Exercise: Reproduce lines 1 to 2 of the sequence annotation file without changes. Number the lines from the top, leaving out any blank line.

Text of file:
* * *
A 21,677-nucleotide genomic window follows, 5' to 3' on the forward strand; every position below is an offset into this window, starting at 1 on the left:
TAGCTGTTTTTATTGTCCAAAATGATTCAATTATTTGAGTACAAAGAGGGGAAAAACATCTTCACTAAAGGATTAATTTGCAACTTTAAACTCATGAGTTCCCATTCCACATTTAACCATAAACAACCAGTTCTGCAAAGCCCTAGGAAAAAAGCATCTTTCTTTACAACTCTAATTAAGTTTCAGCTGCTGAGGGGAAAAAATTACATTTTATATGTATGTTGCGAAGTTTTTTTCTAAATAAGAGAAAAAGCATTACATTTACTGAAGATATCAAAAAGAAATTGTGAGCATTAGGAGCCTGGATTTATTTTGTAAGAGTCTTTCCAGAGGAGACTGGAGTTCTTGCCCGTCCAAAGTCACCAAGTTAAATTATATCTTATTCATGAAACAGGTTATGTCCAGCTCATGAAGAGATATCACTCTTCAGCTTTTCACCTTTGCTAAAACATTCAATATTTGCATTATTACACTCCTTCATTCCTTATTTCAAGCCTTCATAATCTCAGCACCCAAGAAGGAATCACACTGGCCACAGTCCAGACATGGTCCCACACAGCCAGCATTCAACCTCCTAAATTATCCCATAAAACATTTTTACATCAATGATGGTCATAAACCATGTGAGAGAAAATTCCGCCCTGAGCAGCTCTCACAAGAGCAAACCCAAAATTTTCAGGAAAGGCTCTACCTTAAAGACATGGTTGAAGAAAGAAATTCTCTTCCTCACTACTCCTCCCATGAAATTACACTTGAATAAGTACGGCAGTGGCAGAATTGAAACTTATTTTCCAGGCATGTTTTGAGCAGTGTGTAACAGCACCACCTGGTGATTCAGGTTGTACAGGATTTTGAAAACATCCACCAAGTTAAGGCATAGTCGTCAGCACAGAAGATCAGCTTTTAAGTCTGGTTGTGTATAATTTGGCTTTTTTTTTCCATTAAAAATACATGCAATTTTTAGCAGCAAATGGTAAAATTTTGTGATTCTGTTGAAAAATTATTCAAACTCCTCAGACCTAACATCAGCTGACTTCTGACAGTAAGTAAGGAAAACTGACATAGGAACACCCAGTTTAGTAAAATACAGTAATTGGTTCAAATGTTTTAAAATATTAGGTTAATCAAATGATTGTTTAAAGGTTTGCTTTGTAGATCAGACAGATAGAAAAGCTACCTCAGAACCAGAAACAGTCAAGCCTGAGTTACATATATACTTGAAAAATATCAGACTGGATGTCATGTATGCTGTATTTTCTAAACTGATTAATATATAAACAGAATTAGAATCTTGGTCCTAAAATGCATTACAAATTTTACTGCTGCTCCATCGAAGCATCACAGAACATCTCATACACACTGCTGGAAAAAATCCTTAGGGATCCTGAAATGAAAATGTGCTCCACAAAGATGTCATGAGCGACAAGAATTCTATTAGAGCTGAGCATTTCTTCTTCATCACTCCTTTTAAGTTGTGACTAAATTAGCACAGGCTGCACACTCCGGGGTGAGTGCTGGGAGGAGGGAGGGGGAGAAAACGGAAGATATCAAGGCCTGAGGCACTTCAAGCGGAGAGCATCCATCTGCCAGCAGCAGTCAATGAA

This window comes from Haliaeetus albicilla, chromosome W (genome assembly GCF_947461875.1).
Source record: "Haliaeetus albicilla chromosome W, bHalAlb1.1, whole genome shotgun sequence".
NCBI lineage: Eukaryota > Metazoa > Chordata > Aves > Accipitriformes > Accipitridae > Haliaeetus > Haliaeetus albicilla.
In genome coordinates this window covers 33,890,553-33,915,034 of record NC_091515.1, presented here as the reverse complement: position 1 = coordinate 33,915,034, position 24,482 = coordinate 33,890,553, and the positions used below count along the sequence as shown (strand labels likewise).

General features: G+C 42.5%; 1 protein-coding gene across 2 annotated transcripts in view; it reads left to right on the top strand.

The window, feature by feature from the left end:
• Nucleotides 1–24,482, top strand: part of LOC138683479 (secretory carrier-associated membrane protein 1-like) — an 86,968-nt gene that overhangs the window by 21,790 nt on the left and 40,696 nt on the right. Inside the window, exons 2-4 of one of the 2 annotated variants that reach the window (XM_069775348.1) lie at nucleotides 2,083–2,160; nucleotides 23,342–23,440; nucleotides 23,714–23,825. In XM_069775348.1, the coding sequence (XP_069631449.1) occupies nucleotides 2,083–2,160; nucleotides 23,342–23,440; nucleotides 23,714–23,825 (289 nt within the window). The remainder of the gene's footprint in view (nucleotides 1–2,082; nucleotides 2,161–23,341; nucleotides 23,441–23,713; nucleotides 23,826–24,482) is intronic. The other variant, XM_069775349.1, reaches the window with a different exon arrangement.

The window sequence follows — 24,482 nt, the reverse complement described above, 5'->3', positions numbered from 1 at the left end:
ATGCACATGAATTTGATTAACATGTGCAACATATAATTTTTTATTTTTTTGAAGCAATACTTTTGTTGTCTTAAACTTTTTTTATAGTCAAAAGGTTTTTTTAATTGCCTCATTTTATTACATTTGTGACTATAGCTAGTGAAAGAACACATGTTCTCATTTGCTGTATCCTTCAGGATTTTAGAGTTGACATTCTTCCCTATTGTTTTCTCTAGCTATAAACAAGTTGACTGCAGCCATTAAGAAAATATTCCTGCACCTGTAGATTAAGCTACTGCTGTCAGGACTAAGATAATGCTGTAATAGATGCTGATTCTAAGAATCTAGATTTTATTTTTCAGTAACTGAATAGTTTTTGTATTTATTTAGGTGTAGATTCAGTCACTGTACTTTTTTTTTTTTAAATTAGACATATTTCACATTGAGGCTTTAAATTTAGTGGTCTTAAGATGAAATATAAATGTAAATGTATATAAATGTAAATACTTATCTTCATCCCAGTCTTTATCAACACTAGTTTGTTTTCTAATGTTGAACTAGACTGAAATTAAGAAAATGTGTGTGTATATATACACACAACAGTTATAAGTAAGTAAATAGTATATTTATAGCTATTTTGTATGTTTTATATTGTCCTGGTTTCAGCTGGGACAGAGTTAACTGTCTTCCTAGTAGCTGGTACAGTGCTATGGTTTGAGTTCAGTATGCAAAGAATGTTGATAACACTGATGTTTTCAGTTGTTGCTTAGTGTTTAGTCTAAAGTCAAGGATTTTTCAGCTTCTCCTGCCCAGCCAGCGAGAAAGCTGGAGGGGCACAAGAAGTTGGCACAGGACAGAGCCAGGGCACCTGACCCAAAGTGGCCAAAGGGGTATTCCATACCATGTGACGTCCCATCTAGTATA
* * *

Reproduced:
A 21,677-nucleotide genomic window follows, 5' to 3' on the forward strand; every position below is an offset into this window, starting at 1 on the left:
TAGCTGTTTTTATTGTCCAAAATGATTCAATTATTTGAGTACAAAGAGGGGAAAAACATCTTCACTAAAGGATTAATTTGCAACTTTAAACTCATGAGTTCCCATTCCACATTTAACCATAAACAACCAGTTCTGCAAAGCCCTAGGAAAAAAGCATCTTTCTTTACAACTCTAATTAAGTTTCAGCTGCTGAGGGGAAAAAATTACATTTTATATGTATGTTGCGAAGTTTTTTTCTAAATAAGAGAAAAAGCATTACATTTACTGAAGATATCAAAAAGAAATTGTGAGCATTAGGAGCCTGGATTTATTTTGTAAGAGTCTTTCCAGAGGAGACTGGAGTTCTTGCCCGTCCAAAGTCACCAAGTTAAATTATATCTTATTCATGAAACAGGTTATGTCCAGCTCATGAAGAGATATCACTCTTCAGCTTTTCACCTTTGCTAAAACATTCAATATTTGCATTATTACACTCCTTCATTCCTTATTTCAAGCCTTCATAATCTCAGCACCCAAGAAGGAATCACACTGGCCACAGTCCAGACATGGTCCCACACAGCCAGCATTCAACCTCCTAAATTATCCCATAAAACATTTTTACATCAATGATGGTCATAAACCATGTGAGAGAAAATTCCGCCCTGAGCAGCTCTCACAAGAGCAAACCCAAAATTTTCAGGAAAGGCTCTACCTTAAAGACATGGTTGAAGAAAGAAATTCTCTTCCTCACTACTCCTCCCATGAAATTACACTTGAATAAGTACGGCAGTGGCAGAATTGAAACTTATTTTCCAGGCATGTTTTGAGCAGTGTGTAACAGCACCACCTGGTGATTCAGGTTGTACAGGATTTTGAAAACATCCACCAAGTTAAGGCATAGTCGTCAGCACAGAAGATCAGCTTTTAAGTCTGGTTGTGTATAATTTGGCTTTTTTTTTCCATTAAAAATACATGCAATTTTTAGCAGCAAATGGTAAAATTTTGTGATTCTGTTGAAAAATTATTCAAACTCCTCAGACCTAACATCAGCTGACTTCTGACAGTAAGTAAGGAAAACTGACATAGGAACACCCAGTTTAGTAAAATACAGTAATTGGTTCAAATGTTTTAAAATATTAGGTTAATCAAATGATTGTTTAAAGGTTTGCTTTGTAGATCAGACAGATAGAAAAGCTACCTCAGAACCAGAAACAGTCAAGCCTGAGTTACATATATACTTGAAAAATATCAGACTGGATGTCATGTATGCTGTATTTTCTAAACTGATTAATATATAAACAGAATTAGAATCTTGGTCCTAAAATGCATTACAAATTTTACTGCTGCTCCATCGAAGCATCACAGAACATCTCATACACACTGCTGGAAAAAATCCTTAGGGATCCTGAAATGAAAATGTGCTCCACAAAGATGTCATGAGCGACAAGAATTCTATTAGAGCTGAGCATTTCTTCTTCATCACTCCTTTTAAGTTGTGACTAAATTAGCACAGGCTGCACACTCCGGGGTGAGTGCTGGGAGGAGGGAGGGGGAGAAAACGGAAGATATCAAGGCCTGAGGCACTTCAAGCGGAGAGCATCCATCTGCCAGCAGCAGTCAATGAA